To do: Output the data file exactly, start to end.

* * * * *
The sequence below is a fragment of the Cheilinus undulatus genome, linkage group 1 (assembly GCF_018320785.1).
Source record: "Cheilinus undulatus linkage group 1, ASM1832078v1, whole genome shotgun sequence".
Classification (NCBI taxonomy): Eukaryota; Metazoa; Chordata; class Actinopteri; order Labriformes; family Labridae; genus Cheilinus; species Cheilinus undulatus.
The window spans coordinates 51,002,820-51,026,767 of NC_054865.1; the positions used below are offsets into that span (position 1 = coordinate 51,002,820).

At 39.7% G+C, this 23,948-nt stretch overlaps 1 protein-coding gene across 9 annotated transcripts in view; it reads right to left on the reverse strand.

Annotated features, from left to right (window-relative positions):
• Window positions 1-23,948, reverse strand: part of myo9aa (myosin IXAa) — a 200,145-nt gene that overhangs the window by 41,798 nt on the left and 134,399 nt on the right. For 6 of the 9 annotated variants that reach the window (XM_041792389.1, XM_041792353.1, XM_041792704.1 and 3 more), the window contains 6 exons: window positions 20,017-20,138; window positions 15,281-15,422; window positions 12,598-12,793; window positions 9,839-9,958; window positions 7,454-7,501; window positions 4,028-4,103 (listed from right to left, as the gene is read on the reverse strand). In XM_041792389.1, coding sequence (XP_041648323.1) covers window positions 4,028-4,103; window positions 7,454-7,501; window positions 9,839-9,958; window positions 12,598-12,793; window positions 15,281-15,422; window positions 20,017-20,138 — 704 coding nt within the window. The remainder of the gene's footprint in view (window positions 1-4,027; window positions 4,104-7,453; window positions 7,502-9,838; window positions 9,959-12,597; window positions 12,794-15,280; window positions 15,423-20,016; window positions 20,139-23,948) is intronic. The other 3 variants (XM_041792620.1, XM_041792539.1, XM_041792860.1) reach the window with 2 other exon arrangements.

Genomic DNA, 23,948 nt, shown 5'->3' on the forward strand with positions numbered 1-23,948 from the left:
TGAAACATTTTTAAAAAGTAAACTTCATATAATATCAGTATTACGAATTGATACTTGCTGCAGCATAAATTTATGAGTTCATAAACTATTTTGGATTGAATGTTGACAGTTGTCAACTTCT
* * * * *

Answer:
The sequence below is a fragment of the Cheilinus undulatus genome, linkage group 1 (assembly GCF_018320785.1).
Source record: "Cheilinus undulatus linkage group 1, ASM1832078v1, whole genome shotgun sequence".
Classification (NCBI taxonomy): Eukaryota; Metazoa; Chordata; class Actinopteri; order Labriformes; family Labridae; genus Cheilinus; species Cheilinus undulatus.
The window spans coordinates 51,002,820-51,026,767 of NC_054865.1; the positions used below are offsets into that span (position 1 = coordinate 51,002,820).

At 39.7% G+C, this 23,948-nt stretch overlaps 1 protein-coding gene across 9 annotated transcripts in view; it reads right to left on the reverse strand.

Annotated features, from left to right (window-relative positions):
• Window positions 1-23,948, reverse strand: part of myo9aa (myosin IXAa) — a 200,145-nt gene that overhangs the window by 41,798 nt on the left and 134,399 nt on the right. For 6 of the 9 annotated variants that reach the window (XM_041792389.1, XM_041792353.1, XM_041792704.1 and 3 more), the window contains 6 exons: window positions 20,017-20,138; window positions 15,281-15,422; window positions 12,598-12,793; window positions 9,839-9,958; window positions 7,454-7,501; window positions 4,028-4,103 (listed from right to left, as the gene is read on the reverse strand). In XM_041792389.1, coding sequence (XP_041648323.1) covers window positions 4,028-4,103; window positions 7,454-7,501; window positions 9,839-9,958; window positions 12,598-12,793; window positions 15,281-15,422; window positions 20,017-20,138 — 704 coding nt within the window. The remainder of the gene's footprint in view (window positions 1-4,027; window positions 4,104-7,453; window positions 7,502-9,838; window positions 9,959-12,597; window positions 12,794-15,280; window positions 15,423-20,016; window positions 20,139-23,948) is intronic. The other 3 variants (XM_041792620.1, XM_041792539.1, XM_041792860.1) reach the window with 2 other exon arrangements.

Genomic DNA, 23,948 nt, shown 5'->3' on the forward strand with positions numbered 1-23,948 from the left:
TGAAACATTTTTAAAAAGTAAACTTCATATAATATCAGTATTACGAATTGATACTTGCTGCAGCATAAATTTATGAGTTCATAAACTATTTTGGATTGAATGTTGACAGTTGTCAACTTCT